Don't Die Before Your Mother, prose by Mather Schneider

Out­side the hotel two lit­tle old ladies climbed into the back seat of the cab and felt the air con­di­tion­er.

2212 North Inn Road,” one of them said to the dri­ver.

Are you sure it’s not North INA Road?” the dri­ver said into the rearview mir­ror. He had long scrag­gly brown hair and his eyes looked as red as a sun­set.

No, no, no,” the same woman said. “2212 North Inn Road. I should know my own son’s address, shouldn’t I?”

The oth­er woman was silent.

2212 North Inn is the South Lawn Ceme­tery,” the dri­ver said.

No it’s not, it’s my son’s house,” she said. “What’s your name, Sir?”

"R.C.” the dri­ver said.

"Well, R.C.,” she said, “when we get there you’ll see.”

R.C. drove to the end of North Inn where the ceme­tery start­ed and then drove around and showed her that the road did not con­tin­ue.

What else can hap­pen, Lin­da?” she said. “We came all the way from Chica­go, we put an ad in the paper that cost me a hun­dred and forty dol­lars, and now the cab dri­ver doesn’t know where John’s house is.”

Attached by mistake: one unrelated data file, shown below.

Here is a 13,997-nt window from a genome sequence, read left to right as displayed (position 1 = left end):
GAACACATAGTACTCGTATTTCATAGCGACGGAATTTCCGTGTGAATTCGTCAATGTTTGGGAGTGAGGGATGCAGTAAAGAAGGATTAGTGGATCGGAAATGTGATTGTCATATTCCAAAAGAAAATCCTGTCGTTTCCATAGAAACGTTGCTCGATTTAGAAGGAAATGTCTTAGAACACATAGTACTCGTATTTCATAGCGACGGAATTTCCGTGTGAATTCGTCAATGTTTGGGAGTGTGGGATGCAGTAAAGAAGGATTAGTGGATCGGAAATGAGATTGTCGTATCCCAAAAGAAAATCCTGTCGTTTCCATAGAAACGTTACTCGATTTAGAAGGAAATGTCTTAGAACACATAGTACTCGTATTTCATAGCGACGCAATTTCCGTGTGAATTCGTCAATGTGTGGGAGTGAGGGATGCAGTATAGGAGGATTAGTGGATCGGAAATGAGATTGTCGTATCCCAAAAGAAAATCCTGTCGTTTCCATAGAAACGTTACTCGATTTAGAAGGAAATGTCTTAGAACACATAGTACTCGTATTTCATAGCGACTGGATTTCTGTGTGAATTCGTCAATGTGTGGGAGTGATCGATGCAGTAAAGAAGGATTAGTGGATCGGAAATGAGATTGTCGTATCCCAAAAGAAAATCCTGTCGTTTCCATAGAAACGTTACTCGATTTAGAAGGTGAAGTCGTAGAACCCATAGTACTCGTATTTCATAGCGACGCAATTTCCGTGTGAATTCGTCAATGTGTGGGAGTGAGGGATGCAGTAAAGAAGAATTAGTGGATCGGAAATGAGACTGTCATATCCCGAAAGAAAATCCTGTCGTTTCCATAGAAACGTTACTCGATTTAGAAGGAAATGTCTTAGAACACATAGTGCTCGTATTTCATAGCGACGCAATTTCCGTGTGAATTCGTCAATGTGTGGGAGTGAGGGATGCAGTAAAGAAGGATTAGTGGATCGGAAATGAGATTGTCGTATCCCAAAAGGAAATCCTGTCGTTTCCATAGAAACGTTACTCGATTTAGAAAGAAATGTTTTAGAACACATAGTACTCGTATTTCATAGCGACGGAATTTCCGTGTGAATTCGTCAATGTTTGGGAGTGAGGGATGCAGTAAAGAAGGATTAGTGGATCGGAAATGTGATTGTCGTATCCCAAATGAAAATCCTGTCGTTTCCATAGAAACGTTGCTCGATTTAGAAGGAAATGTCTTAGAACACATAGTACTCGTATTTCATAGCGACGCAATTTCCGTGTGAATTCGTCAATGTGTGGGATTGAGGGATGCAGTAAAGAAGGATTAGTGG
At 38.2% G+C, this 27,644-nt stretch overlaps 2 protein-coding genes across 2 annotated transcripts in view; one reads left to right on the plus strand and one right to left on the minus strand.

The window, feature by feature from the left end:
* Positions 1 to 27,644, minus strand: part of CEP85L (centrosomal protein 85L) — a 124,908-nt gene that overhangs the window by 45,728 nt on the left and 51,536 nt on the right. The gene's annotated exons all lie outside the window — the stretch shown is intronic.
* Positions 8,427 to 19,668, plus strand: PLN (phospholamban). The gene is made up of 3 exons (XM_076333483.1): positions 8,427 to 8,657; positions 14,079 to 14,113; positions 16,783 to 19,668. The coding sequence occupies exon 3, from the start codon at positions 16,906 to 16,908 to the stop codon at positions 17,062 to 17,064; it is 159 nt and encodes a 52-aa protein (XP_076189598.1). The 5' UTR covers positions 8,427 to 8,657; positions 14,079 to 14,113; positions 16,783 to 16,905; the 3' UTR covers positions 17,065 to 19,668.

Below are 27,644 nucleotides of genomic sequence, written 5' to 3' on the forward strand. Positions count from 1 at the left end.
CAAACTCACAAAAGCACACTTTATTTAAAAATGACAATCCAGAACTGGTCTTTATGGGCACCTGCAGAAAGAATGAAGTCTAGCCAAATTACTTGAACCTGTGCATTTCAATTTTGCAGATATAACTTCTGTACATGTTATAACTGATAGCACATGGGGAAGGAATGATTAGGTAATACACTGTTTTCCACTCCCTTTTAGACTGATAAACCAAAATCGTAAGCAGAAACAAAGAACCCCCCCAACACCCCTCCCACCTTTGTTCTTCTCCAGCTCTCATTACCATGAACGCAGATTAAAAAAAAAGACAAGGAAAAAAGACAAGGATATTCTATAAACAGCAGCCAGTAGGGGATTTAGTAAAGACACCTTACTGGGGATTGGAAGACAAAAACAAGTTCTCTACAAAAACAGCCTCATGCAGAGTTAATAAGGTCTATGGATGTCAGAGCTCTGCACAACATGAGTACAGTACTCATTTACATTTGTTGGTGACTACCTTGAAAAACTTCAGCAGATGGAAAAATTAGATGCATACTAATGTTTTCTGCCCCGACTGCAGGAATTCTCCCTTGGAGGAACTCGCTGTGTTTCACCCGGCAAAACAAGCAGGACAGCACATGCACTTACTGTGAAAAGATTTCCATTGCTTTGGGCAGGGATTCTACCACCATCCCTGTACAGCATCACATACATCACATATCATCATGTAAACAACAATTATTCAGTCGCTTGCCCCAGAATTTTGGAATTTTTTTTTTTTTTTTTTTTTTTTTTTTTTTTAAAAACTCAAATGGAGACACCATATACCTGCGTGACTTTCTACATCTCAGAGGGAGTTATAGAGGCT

Ma’am,” R.C. said. “You have the wrong address.”

She explod­ed. “I DON’T HAVE THE WRONG ADDRESS! JESUS! What’s going on? First my son goes and croaks on me, and now I’ve got to deal with all this.”

Lin­da nod­ded and kept her fat hands in her fat lap. R.C. called my boss at dis­patch.

"They’ve got the address wrong,” R.C.’s boss blurt­ed over the crack­ling radio. “She must be talk­ing about North Ina.”

You tell that lady she is in the wrong busi­ness,” the old woman said, point­ing her wrin­kled old fin­ger at the radio.

She’s been dri­ving a cab in this town for thir­ty years,” R.C. said.

"Look,” she said, “my son is dead. I have to find his house and sell it. Ok?”

I’m sor­ry.”

Do your moth­er a favor,” she said. “Get a wife. Get a wife so your moth­er doesn’t have to deal with it when you croak. You mar­ried?”

Yes,” R.C. said.

Good boy,” she said.

R.C. pulled into the park­ing lot of a gas sta­tion and parked.

"John ate fast food every day,” the woman said. “He was a bach­e­lor. He moved here when he was nine­teen, and that’s just what bach­e­lors do, they eat fast food and don’t wor­ry about it.”

Can’t you call some­one about the address?” R.C. said.

I don’t have a phone,” she said. “Do you think every­one in the world has a cell phone?”

R.C. hand­ed her his cell phone.

Who am I going to call?” she said.

You could call Melanie, Diane,” Lin­da said qui­et­ly.

I guess I could call Melanie,” Diane said.

She man­aged to dial the num­ber in 3 attempts.